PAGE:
Fig. 1 shows the whole SWS spectrum of NGC7538 IRS1 in the 2.4-45 µm region. The spectrum presents several absorption features attributed to silicates and to frozen species such as H2 O, CO, CH3 OH while other features still remain unidentified.
The absorption bands at about 4.27 µm (2340 cm-1) and 15.1 µm (660 cm-1) are attributed to the stretching and bending mode of solid carbon dioxide (CO2) respectively. We have estimated from both bands an abundance of solid CO2 of about 3.4 molecules/cm2 (using the integrated absorbance values A=7.6 cm/molecule and 1.28 cm/molecule for the stretching and bending mode respectively; Yamada & Person 1964) and from the 3 µm band an abundance of solid H2 O of about 1.5 molecules/cm2 (using A=2 cm/molecule; Hagen et al. 1981) which give a relative abundance of carbon dioxide to water ice of about 22%. This is similar to the values observed towards other sources (de Graauw et al. 1996a; Gürtler et al. 1996).
Because of the low resolution of our spectrum, the only ice band that we can compare with laboratory spectra is the bending mode of CO2. In fact in this spectral region resolution is about 2 cm-1. This band shows a double structure with peaks centered at 656 cm-1 and 662 cm-1.
Preliminary comparisons of laboratory spectra of icy mixtures containing CO2 with the ISO spectra (de Graauw et al. 1996a) have shown that it is not possible to find a single spectrum which fits the CO2 observed bands and it has been suggested that the observed features are due to the sum of at least two independent components. In particular a combination of a polar mixture (dominated by H2 O) with a nonpolar mixture (dominated by CO2) has been used. However these fits do not attempt to reproduce narrow substructure in the profiles of the bending mode. In fact it is not possible to find different laboratory spectra which fit each subpeak separately and most laboratory spectra of CO2 in several mixtures do not show substructure in the bending profile. Among astrophysically relevant mixtures, only the bending mode of pure CO2 and O2:CO2 mixtures show a substructure. However in the case of pure CO2 particle shape effects modify the band profile and good fits to the observed bands are only obtained for a very restrictive set of parameters (de Graauw et al. 1996a), similarly in O2:CO2 mixtures subpeaks are very sensitive to matrix conditions and concentrations. In particular Ehrenfreund et al. (1997) have studied several ice mixtures containing CO2. As an example in CO:O2:CO2 mixtures the bending mode shows two peaks which shift from 658.7 and 661 cm-1 in a 100:50:4 mixture at 10 K to 658.2 and 662.2 cm-1 in a 100:50:32 mixture and in some cases also a third peak at 662.7 appears. In H2 O:CO2 mixtures (Sandford & Allamandola 1990) the peak position of the CO2 bending mode shifts from 653.3 cm-1 in a 50:1 mixture to 654.7 in a 1:1 mixture. When CO2 is produced after ion irradiation of ice mixtures (Palumbo et al. 1998) the peak position of the bending mode varies from 651 cm-1 in a H2 O:CH3 OH=2:1 mixture to 661 cm-1 in a CO:N2 =1:1 mixture. The CO2 bending mode observed towards obscured objects shows subpeaks at about 656 cm-1 and 662 cm-1 (de Graauw et al. 1996a; this work). In the case of GL 2136 also a third peak at about 649 cm-1 appears (de Graauw et al. 1996a). It is interesting to note that the relative intensity of these peaks changes from source to source suggesting that different components (polar, nonpolar, other?) give a different relative contribution along different lines of sight probably depending on the different thermal and energetic processing of the dust.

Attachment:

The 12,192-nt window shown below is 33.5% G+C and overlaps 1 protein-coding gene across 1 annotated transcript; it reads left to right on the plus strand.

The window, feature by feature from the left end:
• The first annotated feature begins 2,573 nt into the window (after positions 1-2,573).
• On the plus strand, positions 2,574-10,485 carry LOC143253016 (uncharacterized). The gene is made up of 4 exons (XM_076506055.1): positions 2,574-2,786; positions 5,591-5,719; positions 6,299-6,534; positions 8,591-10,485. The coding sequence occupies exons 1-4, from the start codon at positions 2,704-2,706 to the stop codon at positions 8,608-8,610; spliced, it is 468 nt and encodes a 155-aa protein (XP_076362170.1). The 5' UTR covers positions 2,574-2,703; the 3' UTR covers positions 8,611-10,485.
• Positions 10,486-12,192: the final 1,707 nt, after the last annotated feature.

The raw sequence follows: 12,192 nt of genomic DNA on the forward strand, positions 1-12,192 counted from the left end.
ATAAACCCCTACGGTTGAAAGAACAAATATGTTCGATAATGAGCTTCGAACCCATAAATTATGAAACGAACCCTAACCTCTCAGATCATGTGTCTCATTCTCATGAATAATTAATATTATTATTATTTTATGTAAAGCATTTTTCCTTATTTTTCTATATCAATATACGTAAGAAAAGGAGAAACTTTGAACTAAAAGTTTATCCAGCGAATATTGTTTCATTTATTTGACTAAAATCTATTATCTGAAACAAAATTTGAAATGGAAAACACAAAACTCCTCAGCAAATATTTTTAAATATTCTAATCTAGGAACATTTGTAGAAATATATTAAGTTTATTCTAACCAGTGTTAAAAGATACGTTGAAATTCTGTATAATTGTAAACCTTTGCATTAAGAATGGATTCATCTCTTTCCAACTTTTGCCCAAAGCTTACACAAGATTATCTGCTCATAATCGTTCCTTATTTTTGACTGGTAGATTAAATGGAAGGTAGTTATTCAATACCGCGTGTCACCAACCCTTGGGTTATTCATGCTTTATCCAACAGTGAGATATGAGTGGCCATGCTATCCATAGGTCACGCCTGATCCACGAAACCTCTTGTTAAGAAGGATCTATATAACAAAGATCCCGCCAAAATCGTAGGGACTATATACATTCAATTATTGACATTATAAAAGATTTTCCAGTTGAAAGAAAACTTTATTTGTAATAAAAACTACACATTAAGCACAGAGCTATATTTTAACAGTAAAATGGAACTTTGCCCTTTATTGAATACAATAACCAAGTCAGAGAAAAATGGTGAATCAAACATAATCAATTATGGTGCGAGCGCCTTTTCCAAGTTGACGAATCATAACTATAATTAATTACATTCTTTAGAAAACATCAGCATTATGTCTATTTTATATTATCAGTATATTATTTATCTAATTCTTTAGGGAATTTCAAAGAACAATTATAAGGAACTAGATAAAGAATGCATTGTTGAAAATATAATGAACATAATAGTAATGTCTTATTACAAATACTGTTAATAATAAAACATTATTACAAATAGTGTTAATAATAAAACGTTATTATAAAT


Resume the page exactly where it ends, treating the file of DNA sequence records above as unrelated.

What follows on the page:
We have compared the band due to the bending mode in NGC7538 IRS1 with several laboratory spectra of ion irradiated mixtures 1. CO2 is in fact easily produced by ion irradiation of ice mixtures containing C-bearing and O-bearing species (Strazzulla et al. 1997; Palumbo et al. 1998). Again, in most cases, the bending mode of CO2 produced doesn't show subpeaks. This is not the case when CO2 is produced after ion irradiation of CO:O2 mixture (see Fig. 3 in Palumbo et al. 1998). Fig. 2 shows the profile of the CO2 bending mode produced after ion irradiation of CO at 10 K and warmed up to 20 K and 40 K. It is interesting to note that the band profile changes significantly at 40 K. At this temperature most of the original CO has sublimated; most CO2 produced leave the target with CO while some is left over trapped in a suboxides matrix (Palumbo et al. 1998). The profile of the bending mode band in this case shows a substructure which however is different from that of pure CO2.
Fig. 3 shows a comparison of the observed feature (crosses) with the laboratory spectra of CO2 produced after ion irradiation of CO at 10 K and warmed-up to 40 K (dashed line) and of CO2 produced in a H2 O:CH3 OH mixture (100 K; dotted line). The solid line is the sum of the two independent components. Also in this case it is then possible to separate a nonpolar and a polar component which contribute comparably to the optical depth of the observed feature. Furthermore the substructure in the profile seems to be well reproduced.
© European Southern Observatory (ESO) 1998
Online publication: June 2, 1998